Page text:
Education Department fires math, science coordinators over training contract

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ST. CROIX - A status conference has been scheduled for next week in a civil suit in District Court that has evolved out of an ongoing dispute about procedures in executing a contract between the Education Department and an off-island training company.

Porter-Campbell Associates filed suit in federal court against the V.I. government, and specifically the V.I. Education Department, claiming breach of contract.

One result of the legal dispute is that two long-time Education Department employees - Science coordinator Rosa White and Math coordinator Juanita Boneque - were disciplined with suspensions and ultimately fired.

At the heart of the three-year disciplinary process, which has entailed arbitration and court hearings, are allegations that White and Boneque subverted the department's procurement process for personal gain.

White could not be reached, and Boneque refused to comment on the issue.

The dismissal of White and Boneque raises questions about the future of events like the annual MathCounts competition and STEM Fair.

Procuring training services

According to court documents, White and Boneque, acting on behalf of the Education Department, initiated a bid-selection process in March 2011 to use $20,000 in federal funds to secure a third-party provider for training services, and Porter-Campbell Associates was selected to conduct a professional development training workshop for 62 teachers and administrators in the St. Croix District.

Porter-Campbell Associates officials said after receiving notice from the department that it was the successful bidder, the company's president, Alma Porter-Campbell, conducted the training workshop "Connecting Science and Mathematics through Reading" from May 31-June 8, 2011, at the St. Croix Curriculum Center.

According to court documents, during the entire course of proceedings leading up to the presentation of the workshop, Director of Curriculum and Assessment for the Education Department Cheryl Willocks was the government's designated representative responsible for ensuring that the training was implemented and conducted by the selected third-party provider as scheduled.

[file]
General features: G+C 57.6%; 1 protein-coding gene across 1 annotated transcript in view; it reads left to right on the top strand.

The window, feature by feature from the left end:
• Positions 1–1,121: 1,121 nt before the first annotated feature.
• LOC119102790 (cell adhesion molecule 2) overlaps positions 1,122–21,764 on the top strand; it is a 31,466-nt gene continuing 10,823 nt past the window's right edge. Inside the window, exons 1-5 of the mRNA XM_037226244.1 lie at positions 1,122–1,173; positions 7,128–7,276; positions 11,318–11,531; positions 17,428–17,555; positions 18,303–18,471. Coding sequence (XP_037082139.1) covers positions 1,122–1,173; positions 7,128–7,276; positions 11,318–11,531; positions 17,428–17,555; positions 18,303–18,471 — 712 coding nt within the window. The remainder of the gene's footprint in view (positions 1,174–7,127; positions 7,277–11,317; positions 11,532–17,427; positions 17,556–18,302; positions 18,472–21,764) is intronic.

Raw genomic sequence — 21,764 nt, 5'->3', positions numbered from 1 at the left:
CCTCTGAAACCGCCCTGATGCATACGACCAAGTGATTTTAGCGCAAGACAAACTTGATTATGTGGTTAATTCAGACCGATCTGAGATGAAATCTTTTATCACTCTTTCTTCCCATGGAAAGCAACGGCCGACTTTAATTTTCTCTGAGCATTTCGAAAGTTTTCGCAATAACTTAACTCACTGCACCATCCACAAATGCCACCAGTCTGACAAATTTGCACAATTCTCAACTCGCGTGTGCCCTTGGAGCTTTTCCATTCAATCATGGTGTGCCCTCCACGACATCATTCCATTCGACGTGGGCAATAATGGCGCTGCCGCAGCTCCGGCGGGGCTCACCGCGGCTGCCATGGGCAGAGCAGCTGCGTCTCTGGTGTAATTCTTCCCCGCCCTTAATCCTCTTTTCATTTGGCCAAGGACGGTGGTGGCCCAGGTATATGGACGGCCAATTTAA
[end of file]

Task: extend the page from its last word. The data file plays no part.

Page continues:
In its complaint, the training company said most of its communication was with White and Boneque, and the training was approved verbally by Education Commissioner LaVerne Terry.

Agreement cancelled

Following the training workshop, the paperwork for the services agreement began arriving at the commissioner's office, sent by the department's legal counsel, which needed signatures to finalize the verbal agreement.

Weeks after Porter-Campbell conducted the workshop, the Education Department cancelled the agreement with the training company, saying that proper procedure for short-term contracts was not followed.

In its complaint, Porter-Campbell Associates contends that the Education Department knowingly and intentionally violated the terms and conditions of the parties' agreement by failing to pay them for services rendered following successful completion of the training workshop in June 2011.

The complaint

Porter-Campbell Associates said it had made good faith efforts to communicate with Education officials because it had no direct or indirect involvement with the procurement process and had a reasonable expectation to be compensated for the value of services rendered.

"Notwithstanding, plaintiff made good-faith attempts to amicably resolve the matter, but to no avail, as defendants steadfastly refused to satisfy the debt owed and made no attempt to contact and/or communicate with plaintiff to amicably resolve the matter," the complaint states.

The company has accused the Education Department of breach of contract, breach of covenant of good faith and fair dealing, saying that they have suffered, and will continue to suffer loss of revenue which continues to accrue interest daily.

They are seeking relief through the court, including but not limited to, payment of the debt owed for breach of contract, breach of the duty of good faith and fair dealing, liquidated damages, consequential damages, reimbursement of costs and attorney's fees incurred and for such other and further relief as the court would see to be just and proper.

White and Boneque